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No, you’re not going to see Barry Diller sweat.
In an all-hands-on-deck employee meeting Thursday, Expedia Group Chairman and senior executive Barry Diller reassured the troops that the future is bright, and that he’s not in any kind of panic mode following the abrupt departures of CEO Mark Okerstrom and Chief Financial Officer Alan Pickerill earlier this month, Skift has learned.
Diller, along with vice chairman Peter Kern were interviewed in a fireside chat by Ariane Gorin, president of Expedia Business Services.
Diller told those in attendance at headquarters in several “watch parties” and many others listening remotely that he and vice chairman Kern will take a deliberative approach in assessing the company’s needs before appointing a new CEO and chief financial officer, according to a senior leader with knowledge of the meeting. The gathering was closed to the press. Expedia had 24,500 employees at the end of 2018.
Diller and Kern are running Expedia following the exits of Okerstrom and Pickerill.
According to a second source, Diller and Kern said the CEO and CFO search is not yet formally under way. They plan on taking time digging into the business, and have no desire to merely fill a couple of open positions.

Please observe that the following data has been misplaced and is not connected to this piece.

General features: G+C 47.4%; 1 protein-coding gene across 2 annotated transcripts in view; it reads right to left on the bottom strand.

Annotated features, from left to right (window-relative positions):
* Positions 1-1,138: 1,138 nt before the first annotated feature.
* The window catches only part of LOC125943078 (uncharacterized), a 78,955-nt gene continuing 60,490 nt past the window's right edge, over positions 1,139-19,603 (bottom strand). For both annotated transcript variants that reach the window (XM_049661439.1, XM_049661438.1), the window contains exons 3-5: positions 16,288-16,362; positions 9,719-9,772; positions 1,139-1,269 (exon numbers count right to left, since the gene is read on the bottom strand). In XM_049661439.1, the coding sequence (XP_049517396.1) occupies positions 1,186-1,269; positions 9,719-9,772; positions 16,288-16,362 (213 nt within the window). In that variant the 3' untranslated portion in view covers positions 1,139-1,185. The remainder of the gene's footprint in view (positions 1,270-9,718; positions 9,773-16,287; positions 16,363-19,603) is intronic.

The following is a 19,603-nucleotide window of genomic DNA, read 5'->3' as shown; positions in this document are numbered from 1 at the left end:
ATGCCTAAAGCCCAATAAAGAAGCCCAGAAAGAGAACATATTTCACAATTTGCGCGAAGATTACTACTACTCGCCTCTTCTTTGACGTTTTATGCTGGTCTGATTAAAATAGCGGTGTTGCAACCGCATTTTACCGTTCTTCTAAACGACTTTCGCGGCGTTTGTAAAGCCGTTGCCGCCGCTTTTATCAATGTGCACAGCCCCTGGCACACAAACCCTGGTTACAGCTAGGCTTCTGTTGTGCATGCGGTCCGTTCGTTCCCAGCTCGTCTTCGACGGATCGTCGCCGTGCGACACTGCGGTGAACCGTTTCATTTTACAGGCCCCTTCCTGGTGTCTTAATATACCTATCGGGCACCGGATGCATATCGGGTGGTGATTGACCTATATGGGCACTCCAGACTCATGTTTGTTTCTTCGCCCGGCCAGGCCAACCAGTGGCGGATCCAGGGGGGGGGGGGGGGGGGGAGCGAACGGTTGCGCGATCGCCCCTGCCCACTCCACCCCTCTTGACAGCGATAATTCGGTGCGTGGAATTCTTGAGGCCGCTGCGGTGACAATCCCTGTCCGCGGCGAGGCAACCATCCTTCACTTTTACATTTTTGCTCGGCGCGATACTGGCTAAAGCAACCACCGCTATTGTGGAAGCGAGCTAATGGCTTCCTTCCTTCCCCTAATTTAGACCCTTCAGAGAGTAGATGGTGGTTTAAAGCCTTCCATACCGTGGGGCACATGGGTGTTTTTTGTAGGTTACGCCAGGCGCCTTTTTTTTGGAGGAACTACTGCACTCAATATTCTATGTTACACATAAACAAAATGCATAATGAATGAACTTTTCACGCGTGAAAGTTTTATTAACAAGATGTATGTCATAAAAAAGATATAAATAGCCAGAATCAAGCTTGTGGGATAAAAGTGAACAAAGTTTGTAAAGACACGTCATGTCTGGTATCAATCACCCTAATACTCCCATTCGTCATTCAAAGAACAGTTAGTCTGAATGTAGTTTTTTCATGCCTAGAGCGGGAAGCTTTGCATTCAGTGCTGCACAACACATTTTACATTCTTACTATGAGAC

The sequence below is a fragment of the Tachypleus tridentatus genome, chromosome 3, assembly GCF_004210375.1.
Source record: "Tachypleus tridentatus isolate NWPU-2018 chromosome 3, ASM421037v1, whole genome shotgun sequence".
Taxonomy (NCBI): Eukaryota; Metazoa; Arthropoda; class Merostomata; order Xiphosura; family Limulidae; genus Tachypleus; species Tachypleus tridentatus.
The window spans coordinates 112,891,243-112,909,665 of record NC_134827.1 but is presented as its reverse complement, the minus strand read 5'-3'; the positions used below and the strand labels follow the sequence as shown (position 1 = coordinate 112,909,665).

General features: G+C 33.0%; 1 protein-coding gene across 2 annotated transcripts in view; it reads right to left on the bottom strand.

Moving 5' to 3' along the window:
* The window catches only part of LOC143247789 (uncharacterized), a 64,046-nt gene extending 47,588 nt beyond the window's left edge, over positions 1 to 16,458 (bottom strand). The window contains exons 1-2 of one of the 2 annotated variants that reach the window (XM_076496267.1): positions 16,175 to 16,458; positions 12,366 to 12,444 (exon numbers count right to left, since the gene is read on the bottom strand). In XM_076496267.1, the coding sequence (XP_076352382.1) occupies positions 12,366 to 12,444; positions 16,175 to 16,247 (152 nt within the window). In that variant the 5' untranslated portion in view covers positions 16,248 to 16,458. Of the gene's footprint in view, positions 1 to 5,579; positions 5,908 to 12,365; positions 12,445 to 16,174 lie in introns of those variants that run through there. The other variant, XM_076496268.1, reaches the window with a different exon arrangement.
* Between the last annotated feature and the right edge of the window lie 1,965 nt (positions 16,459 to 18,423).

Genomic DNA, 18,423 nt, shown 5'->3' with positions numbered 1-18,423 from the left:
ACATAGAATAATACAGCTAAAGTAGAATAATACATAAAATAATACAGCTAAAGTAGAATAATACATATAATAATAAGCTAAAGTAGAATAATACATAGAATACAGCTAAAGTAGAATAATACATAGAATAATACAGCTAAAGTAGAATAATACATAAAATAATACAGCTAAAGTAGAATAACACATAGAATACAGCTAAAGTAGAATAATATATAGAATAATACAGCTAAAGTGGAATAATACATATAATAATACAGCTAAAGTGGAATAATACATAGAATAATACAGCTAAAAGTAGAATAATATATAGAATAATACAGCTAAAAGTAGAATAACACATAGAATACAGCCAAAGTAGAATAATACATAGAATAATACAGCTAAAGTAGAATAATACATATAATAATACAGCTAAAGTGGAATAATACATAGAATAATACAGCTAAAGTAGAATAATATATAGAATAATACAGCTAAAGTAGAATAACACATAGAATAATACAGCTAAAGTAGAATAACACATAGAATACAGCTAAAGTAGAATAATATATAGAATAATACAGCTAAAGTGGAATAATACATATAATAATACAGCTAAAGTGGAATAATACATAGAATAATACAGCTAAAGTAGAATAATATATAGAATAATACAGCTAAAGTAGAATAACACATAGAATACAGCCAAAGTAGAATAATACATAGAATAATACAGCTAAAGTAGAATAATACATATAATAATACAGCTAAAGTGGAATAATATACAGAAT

The two executives said they have no plans to undo Okerstrom’s controversial reorganization, and they support the former CEO’s “platform path,” which sought to combine teams from various of the company’s brands where it makes sense.
The employee meeting at Expedia’s new headquarters took place on a rainy Thursday morning as employees gathered at food trucks in front of the still-under-construction headquarters before and after the meeting. They snuck cigarette breaks just outside the campus; a few streamed over a pedestrian bridge after the Diller briefing to grab some lunch.
In the fireside chat with Diller and Kern, there was no sense that Diller was feeling pressure about the company’s current situation or the path forward, the senior leader said. Investors, however, have undoubtably been making their feelings known.
The session at the headquarters on the shores of Elliott Bay may have been the first time that the entire employee base had a chance to see an in-depth discussion with Diller.
Promises Versus Reality
The hope among some employees seemingly is that Expedia under new leadership will back up its promises by really delivering on customer-centricity.
“We have some basics to get right in addition to some of the great things we demo at conferences,” the senior leader said.
Several months after Okerstrom took over the Expedia C-suite from predecessor Dara Khosrowshahi in late August 2017, Okerstrom articulated a new strategy that included making Expedia more locally relevant. In addition, he advocated putting the “agent” back in online travel agency, but the source acknowledged the company has a way to go before that is achieved.
The sources wouldn’t comment on whether Diller mentioned any restructuring in the future, or whether any layoffs could be in the offing.
Expedia Group’s reorganization, Okerstrom admitted during the company’s third quarter earnings call, was very distracting to the company’s operations. Expedia then lowered guidance for full-year 2019. Expedia’s net income fell 22 percent in third quarter year over year to $409 million.